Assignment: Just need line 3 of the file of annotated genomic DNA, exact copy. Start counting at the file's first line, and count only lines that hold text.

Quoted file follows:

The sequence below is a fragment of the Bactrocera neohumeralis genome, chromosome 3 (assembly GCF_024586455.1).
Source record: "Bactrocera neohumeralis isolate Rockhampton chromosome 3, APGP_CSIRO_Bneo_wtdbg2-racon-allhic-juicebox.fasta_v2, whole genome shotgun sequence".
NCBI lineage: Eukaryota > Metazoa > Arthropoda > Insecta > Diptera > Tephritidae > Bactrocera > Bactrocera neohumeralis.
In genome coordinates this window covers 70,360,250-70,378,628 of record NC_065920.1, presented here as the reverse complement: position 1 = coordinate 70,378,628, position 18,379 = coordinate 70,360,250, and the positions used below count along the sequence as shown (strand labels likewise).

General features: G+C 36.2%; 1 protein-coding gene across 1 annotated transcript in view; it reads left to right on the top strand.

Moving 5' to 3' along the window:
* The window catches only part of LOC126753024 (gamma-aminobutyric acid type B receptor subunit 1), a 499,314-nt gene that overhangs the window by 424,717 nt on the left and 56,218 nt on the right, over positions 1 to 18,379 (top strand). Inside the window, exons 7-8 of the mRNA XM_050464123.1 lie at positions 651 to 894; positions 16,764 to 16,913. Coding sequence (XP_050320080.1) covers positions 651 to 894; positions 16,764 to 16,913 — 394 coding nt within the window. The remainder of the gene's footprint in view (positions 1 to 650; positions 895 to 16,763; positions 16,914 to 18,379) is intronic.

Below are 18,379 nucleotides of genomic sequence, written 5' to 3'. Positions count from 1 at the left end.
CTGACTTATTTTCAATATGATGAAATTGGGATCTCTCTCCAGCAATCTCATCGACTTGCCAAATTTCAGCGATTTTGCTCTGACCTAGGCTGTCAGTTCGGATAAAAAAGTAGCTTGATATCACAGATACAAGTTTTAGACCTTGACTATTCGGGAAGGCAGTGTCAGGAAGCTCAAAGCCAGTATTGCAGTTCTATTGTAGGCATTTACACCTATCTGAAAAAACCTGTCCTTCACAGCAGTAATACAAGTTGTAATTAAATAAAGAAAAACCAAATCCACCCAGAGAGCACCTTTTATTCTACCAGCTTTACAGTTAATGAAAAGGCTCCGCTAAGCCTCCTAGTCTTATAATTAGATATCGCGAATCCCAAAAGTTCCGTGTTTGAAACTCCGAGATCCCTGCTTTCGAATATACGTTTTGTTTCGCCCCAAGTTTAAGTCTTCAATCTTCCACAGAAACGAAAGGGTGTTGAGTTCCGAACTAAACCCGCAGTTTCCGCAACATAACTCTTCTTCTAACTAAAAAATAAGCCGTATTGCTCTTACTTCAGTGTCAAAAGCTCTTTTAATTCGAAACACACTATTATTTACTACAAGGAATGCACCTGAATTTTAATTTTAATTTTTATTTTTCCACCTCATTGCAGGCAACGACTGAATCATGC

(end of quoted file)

NCBI lineage: Eukaryota > Metazoa > Arthropoda > Insecta > Diptera > Tephritidae > Bactrocera > Bactrocera neohumeralis.